On any series about an American President, there’s bound to be an episode in which there is an attempt made on POTUS' life. And The West Wing didn’t waste much time in getting down to business when they closed out the series’ first season with a bang—literally—when gunshots rang out and the audience watched as President Bartlet and all of his key staffers were thrown to the ground, pulled away, and/or placed into some other circumstance that left audiences wondering “Who’s been hit? Who’s been hit?” And that’s exactly what the audience heard on the audio track as the episode faded out. Fun Aaron Sorkin fact: “What Kind of Day Has It Been” was also used to title the season one finales of Sorkin’s Sports Night and Studio 60 on the Sunset Strip as well as the series finale of The Newsroom.

9. BUFFY THE VAMPIRE SLAYER // “THE GIFT”

Air Date: May 22, 2001

As the promos ramped up for Buffy the Vampire Slayer’s fifth season finale, The WB kept touting it as the “series finale.” Which made Buffy’s death at the end of it both appropriate and satisfying … until it was announced that UPN had picked up the series for another two seasons. Fortunately for the new network, Buffy fans were plenty used to the concept of impermanent death and accepted Buffy’s return without question.

10. LOST// “THROUGH THE LOOKING GLASS”

Air Date: May 23, 2007

Lost’s third season finale represents two of the series’ finest hours of programming as it closed out one of the survivors’ chapters as Charlie (who has already been told by Desmond that he is going to die) sacrifices himself for the good of the group by helping to engineer their return home by way of the mysterious Looking Glass station. Meanwhile, above water, a new chapter opens as the flashbacks that audiences had at this point become inured to turn out to be a series of flash-forwards. Which help set up the off-the-island narrative that would come later in the series (and confuse the hell out of most fans).

11. BREAKING BAD// “GLIDING ALL OVER”

Air Date: September 2, 2012

OK, so “Gliding All Over” is technically a mid-season finale. But as its conclusion wouldn’t come until nearly one year later, we’re calling "marketing-driven semantics" on that distinction. Because after years of watching Walter White vacillate in every aspect of his life—Is he a family man or a drug kingpin? Is he cooking meth for the money or the power? Will he ever choose boxers over briefs?—the character we got to know and like in the show's early days seems to have returned. Walter has gotten out of the drug biz and is happily ensconced back in his home life, complete with a family dinner with Hank and Marie. Small talk is made, and Hank brags about his Schraderbrau home brew. But then a touch of gastrointestinal unease sends Hank to the bathroom, where he proceeds to flip through a copy of Walt Whitman's Leaves of Grass and sees an inscription that tells him all he needs to know: Walter White is the meth king he has been chasing. It's a moment that will undoubtedly go down in history as television's most compelling scene ever shot on a toilet.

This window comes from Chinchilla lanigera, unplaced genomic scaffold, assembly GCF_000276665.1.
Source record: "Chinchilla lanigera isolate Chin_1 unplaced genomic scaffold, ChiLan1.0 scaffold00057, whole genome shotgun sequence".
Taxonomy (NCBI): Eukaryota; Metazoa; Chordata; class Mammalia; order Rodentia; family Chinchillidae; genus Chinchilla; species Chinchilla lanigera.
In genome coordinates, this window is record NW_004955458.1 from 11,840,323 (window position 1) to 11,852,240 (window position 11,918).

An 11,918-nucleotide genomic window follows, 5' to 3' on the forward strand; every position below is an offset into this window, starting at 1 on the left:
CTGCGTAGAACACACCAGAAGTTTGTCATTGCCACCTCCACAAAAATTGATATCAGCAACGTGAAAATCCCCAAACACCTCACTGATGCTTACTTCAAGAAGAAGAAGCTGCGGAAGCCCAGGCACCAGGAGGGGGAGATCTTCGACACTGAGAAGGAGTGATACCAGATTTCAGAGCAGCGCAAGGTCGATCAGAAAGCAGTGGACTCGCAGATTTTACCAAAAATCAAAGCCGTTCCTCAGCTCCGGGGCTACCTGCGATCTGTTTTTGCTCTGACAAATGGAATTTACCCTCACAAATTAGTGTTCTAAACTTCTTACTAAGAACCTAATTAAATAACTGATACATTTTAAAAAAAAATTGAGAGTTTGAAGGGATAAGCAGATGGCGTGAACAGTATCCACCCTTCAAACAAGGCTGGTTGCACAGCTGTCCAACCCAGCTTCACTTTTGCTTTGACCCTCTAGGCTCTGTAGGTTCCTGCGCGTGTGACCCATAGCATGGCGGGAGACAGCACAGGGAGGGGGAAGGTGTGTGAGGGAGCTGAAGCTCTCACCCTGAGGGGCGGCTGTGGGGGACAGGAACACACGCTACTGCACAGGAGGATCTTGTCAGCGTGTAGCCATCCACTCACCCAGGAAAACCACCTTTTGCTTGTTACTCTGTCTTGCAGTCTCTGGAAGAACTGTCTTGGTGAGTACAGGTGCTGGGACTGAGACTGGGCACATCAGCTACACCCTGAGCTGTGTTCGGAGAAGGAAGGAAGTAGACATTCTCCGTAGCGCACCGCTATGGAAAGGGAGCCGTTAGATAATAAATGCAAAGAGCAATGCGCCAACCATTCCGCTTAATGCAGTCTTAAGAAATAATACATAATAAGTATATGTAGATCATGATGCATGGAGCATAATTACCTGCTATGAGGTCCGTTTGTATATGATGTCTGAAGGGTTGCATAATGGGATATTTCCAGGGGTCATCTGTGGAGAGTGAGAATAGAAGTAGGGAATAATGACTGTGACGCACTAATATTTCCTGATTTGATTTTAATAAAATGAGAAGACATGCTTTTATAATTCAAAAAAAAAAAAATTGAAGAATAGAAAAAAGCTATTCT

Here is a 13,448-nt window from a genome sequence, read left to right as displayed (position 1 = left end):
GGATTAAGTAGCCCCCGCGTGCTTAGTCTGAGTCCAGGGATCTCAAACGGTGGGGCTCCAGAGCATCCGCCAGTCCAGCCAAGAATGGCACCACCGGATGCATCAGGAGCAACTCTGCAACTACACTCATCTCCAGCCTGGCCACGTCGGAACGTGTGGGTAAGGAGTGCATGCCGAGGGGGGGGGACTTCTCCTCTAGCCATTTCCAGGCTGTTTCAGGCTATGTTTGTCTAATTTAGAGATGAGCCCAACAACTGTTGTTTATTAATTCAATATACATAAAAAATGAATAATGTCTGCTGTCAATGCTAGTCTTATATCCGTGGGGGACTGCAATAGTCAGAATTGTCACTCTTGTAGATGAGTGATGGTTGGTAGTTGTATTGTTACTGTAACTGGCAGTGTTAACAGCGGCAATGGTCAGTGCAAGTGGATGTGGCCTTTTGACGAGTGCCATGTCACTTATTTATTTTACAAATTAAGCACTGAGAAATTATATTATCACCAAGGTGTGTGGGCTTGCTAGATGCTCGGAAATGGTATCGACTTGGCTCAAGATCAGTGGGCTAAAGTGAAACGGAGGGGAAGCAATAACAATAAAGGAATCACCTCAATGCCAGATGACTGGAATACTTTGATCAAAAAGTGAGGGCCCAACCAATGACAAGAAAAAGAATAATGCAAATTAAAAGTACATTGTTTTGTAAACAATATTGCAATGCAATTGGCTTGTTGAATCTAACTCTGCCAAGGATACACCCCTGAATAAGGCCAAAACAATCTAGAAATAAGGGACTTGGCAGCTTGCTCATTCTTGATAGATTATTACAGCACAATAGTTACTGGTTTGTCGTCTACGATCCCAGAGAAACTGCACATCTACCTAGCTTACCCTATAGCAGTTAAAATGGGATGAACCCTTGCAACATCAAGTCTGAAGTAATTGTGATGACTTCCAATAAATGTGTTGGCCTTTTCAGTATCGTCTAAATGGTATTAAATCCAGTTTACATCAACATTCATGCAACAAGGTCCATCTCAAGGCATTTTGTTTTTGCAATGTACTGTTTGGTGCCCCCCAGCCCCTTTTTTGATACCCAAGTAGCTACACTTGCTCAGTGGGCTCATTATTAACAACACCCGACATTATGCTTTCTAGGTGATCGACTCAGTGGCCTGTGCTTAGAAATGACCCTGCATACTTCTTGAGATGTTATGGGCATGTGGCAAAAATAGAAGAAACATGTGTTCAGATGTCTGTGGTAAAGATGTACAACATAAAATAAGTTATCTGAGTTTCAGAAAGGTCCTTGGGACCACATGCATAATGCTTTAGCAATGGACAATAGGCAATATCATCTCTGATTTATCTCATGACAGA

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The Sweet Surprise Reunion Mr. Rogers Never Saw Coming
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For more than 30 years, legendary children’s show host Fred Rogers used his PBS series Mister Rogers’ Neighborhood to educate his young viewers on concepts like empathy, sharing, and grief. As a result, he won just about every television award he was eligible for, some of them many times over.

Rogers was gracious in accepting each, but according to those who were close to the host, one honor in particular stood out. It was March 11, 1999, and Rogers was being inducted into the Television Academy Hall of Fame, an offshoot of the Emmy Awards. Just before being called to the stage, out came a surprise.

The man responsible for the elation on Rogers’s face was Jeff Erlanger, a 29-year-old from Madison, Wisconsin who became a quadriplegic at a young age after undergoing spinal surgery to remove a tumor. Rogers was surprised because Erlanger had appeared on his show nearly 20 years prior in 1980 to help kids understand how people with physical challenges adapt to life’s challenges. Here's his first encounter with the host:

Reunited on stage after two decades, Erlanger referred to the song, “It’s You I Like,” which the two sang during their initial meeting. “On behalf of millions of children and grown-ups,” Erlanger said, “it’s you I like.” The audience, including a visibly moved Candice Bergen, rose to their feet to give both men a standing ovation.

Following Erlanger’s death in 2007, Hedda Sharapan, an employee with Rogers’s production company, called their poignant scene “authentic” and “unscripted,” and that Rogers often pointed to it as his favorite moment from the series.

Near the end of the original segment in 1980, as Erlanger drives his wheelchair off-camera, Rogers waves goodbye and offers a departing message: “I hope you’ll come back to visit again.”

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20 Things You Might Not Have Known About Firefly
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© 2002 Twentieth Century Fox

As any diehard fan will be quick to tell you, Firefly's run was far, far too short. Despite its truncated run, the show still offers a wealth of fun facts and hidden Easter eggs. On the 15th anniversary of the series' premiere, we're looking back at the sci-fi series that kickstarted a Browncoat revolution.

1. A CIVIL WAR NOVEL INSPIRED THE FIREFLY UNIVERSE.